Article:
We decided to live on 50% of our income when my wife and I married, during my first year of residency. This boosted our savings rate throughout our lifetime. Most people live on more than 100% of their income, which is where all consumer debt originates. An unpaid balance on a credit card only happens when spending is greater than income.
The previous five lifestyle decisions alone could swing a family’s net worth by $5M by retirement. There are many more decisions to make that will result in raising or lowering one’s net worth.
What we decide to do with the money we make, how much of it to spend, what to buy, and how much to invest, have far more impact on our future net worth than the bad events that happen along the way that slow us down.
Making more fruitful financial decisions can easily overcome even the loss of half of one’s net worth in a divorce or a major medical issue.
No, it was not the difference in our incomes that made the discrepancy in our outcome, it was what we chose to do with the money we earned. In fact, almost always, the person who “assumes” my income was more than theirs is incorrect. Most people are surprised when they find out what I actually earned in my depressed part of the country. I worked where the logging industry was shut down by “activists” and I also worked fewer weeks a year, by choice, so my income was not nearly as high as people think it was.
Make your own future and stop letting some bad past event shape your thinking.
1: Make smarter decisions with your money.
2: Save a substantial portion of your income.
3: Stay on the earning side of interest, not the paying side.
4: Invest in keeping your marriage alive, so you don’t lose half your net worth.
These things will make a huge difference and will continue to compound with time. When someone tells me they feel the difference between their financial situation and mine is because I earned more than them, I am reminded of the story I wrote about Gordon Elwood.
Gordon was a TV repairman who rode his bike to people’s houses to fix their TVs when I was a kid. Every physician earns an income that is several times more than Gordon’s income was. At age 79, Gordon founded a charity to give back to the community. He contributed $9,000,000 of his life savings to this charity. Try telling Gordon that he accumulated this large amount of money because he made more money than you did, or because he was lucky something “bad” didn’t happen to him.
It’s not your income or the unlucky events that happen that make the difference. It’s what you do with what you earn that is the deciding factor. If you want your financial outcome to be different from the trajectory you are on, then change what you are doing with what you earn. Don’t kid yourself into thinking others have more than you because they earn more. There are many people with a lot higher income than mine was who are living paycheck to paycheck.
Take control of your finances and plan for the results you desire. You will be surprised how much difference that will make.
If you are struggling with this problem you might benefit from my Financial Makeover Program. Whatever you do, make changes now and your future self will thank you.
5 thoughts on “It is not the bad things that hold us back financially, it’s our good decisions that prevail”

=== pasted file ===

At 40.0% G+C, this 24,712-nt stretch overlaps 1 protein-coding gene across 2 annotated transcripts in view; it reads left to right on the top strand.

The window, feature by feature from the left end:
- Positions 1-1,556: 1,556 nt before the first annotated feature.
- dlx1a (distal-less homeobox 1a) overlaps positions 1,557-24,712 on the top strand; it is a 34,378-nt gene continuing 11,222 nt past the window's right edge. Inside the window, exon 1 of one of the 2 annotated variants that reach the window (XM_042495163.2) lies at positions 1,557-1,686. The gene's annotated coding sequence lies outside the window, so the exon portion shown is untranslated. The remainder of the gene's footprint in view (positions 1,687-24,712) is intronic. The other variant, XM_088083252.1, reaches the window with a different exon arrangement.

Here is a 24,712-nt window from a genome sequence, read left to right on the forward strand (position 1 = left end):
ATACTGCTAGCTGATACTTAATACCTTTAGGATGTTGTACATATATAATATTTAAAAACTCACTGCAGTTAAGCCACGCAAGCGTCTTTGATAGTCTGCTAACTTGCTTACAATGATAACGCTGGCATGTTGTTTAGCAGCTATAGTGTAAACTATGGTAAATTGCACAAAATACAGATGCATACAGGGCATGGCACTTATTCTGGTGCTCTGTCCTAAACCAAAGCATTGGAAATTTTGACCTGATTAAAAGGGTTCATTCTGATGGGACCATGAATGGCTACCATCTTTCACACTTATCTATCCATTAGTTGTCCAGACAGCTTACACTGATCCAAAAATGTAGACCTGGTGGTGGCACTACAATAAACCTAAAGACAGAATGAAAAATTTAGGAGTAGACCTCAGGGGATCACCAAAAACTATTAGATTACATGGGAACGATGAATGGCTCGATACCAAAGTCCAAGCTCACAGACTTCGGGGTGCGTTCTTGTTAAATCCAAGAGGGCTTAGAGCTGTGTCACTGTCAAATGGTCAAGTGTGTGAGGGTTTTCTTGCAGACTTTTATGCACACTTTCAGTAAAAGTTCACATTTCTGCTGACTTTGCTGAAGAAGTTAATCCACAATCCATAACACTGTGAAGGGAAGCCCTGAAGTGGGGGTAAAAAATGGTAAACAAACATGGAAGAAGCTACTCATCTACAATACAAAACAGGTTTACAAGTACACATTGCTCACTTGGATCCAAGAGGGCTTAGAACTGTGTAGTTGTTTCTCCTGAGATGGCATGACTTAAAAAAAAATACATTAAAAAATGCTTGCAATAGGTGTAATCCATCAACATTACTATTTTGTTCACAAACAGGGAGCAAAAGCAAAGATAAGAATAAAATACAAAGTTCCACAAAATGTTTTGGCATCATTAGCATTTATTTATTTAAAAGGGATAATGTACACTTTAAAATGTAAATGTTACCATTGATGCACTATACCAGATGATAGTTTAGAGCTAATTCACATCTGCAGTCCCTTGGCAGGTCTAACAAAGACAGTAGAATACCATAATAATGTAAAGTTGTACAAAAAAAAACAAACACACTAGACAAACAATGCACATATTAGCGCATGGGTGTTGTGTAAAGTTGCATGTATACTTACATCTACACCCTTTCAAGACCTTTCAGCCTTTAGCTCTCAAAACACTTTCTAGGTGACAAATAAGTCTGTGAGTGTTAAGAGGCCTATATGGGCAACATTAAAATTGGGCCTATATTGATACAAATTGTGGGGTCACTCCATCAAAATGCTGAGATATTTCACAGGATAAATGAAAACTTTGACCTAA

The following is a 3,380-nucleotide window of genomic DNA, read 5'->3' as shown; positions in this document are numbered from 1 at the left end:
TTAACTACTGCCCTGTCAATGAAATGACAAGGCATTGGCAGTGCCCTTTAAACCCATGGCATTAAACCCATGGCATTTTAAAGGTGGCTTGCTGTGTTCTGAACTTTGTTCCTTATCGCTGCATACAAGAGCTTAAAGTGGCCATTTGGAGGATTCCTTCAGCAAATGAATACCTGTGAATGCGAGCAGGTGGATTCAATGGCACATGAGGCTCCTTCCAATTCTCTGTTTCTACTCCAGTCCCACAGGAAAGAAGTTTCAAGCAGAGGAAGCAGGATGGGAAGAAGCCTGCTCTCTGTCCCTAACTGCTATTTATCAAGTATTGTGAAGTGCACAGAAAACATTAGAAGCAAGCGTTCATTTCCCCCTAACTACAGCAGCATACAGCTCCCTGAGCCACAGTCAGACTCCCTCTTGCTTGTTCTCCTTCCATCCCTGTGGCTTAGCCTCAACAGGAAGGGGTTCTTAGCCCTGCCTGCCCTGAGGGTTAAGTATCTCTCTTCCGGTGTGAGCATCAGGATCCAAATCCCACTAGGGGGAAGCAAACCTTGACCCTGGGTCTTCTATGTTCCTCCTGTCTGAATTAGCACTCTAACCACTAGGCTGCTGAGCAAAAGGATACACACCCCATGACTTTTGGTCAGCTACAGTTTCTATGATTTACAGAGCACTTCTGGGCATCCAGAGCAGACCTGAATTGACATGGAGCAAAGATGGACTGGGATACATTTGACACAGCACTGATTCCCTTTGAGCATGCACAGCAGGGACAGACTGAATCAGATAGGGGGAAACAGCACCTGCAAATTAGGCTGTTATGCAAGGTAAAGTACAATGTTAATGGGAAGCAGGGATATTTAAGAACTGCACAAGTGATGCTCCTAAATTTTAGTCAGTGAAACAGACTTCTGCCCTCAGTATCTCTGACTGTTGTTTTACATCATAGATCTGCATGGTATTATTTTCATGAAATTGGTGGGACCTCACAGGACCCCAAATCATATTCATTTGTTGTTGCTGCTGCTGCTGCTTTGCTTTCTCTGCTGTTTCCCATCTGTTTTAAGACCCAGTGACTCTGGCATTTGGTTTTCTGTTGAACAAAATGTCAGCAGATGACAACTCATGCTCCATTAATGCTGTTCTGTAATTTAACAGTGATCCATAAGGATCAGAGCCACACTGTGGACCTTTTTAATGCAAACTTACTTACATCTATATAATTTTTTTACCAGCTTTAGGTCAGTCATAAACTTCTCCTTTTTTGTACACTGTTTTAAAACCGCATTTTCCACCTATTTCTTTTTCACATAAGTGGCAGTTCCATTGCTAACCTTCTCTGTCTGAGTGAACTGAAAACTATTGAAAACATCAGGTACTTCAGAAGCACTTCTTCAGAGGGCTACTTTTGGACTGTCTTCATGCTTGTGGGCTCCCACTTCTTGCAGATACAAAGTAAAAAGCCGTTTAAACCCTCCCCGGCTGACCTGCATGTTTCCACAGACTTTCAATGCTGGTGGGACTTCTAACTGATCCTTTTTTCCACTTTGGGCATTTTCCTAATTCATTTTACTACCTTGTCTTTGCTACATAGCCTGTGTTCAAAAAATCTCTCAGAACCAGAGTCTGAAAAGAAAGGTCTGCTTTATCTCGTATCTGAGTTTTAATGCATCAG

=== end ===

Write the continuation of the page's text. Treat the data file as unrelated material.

Great post – sound advice. Actions are everything and good habits will overcome bad luck/circumstances time and time again.
In nearly all public schools you can get a very good , even excellent education. If a child is bright , even if there isn’t a formal gifted and talented program in the school, teachers can provide advice for enrichment for that child.
Another advantage of public school is you meet kids from all walks of life. I have seen kids from affluent families do better in their careers if they went to public vs.private school because they know how to work with all types of people .
Glad for the “activists”. In your area they were protecting old growth forest, which is a rare ecosystem now in the US, and takes 100s if not 1000s of years to replace. People are an endlessly renewable resource, old growth forest is not.
Great thoughts on the lifestyle choices we make that influence our financial trajectory!
Space Doc, The “Activists” and the results are certainly hotly debated. For others reading this, I will not be approving any comments that will create a string of political arguments on this topic. Stick to discussing what the article is discussing, not the side issues. One comment voicing the other side is enough to make the point that there is another side to the issue.
Thanks for your comment.
Great post. This is something that I see all the time too. We have also made lots of blunders and had set-backs on our financial journey. They bothered me at the time, but I focused on how to deal with them and/or not repeat them to keep moving forward. Short-term setbacks are also easier to deal with when you have a long-term plan and perspective. One of the biggest differences I see in how people interact with their finances and the world in general is whether they are reactive or proactive. Those who don’t make a plan and conscious choices are buffeted around by the winds of their environment more. With a consumer culture, our tendencies for hedonic adaptation and mental accounting, the financial industry wanting a piece, and plenty of other passive people wanting the validation of you joining them that is often not a great direction. There will also be unexpected gusts.
You can blame the wind or plot your route, grab the tiller, and steer your ship. Only one of those options changes the destination.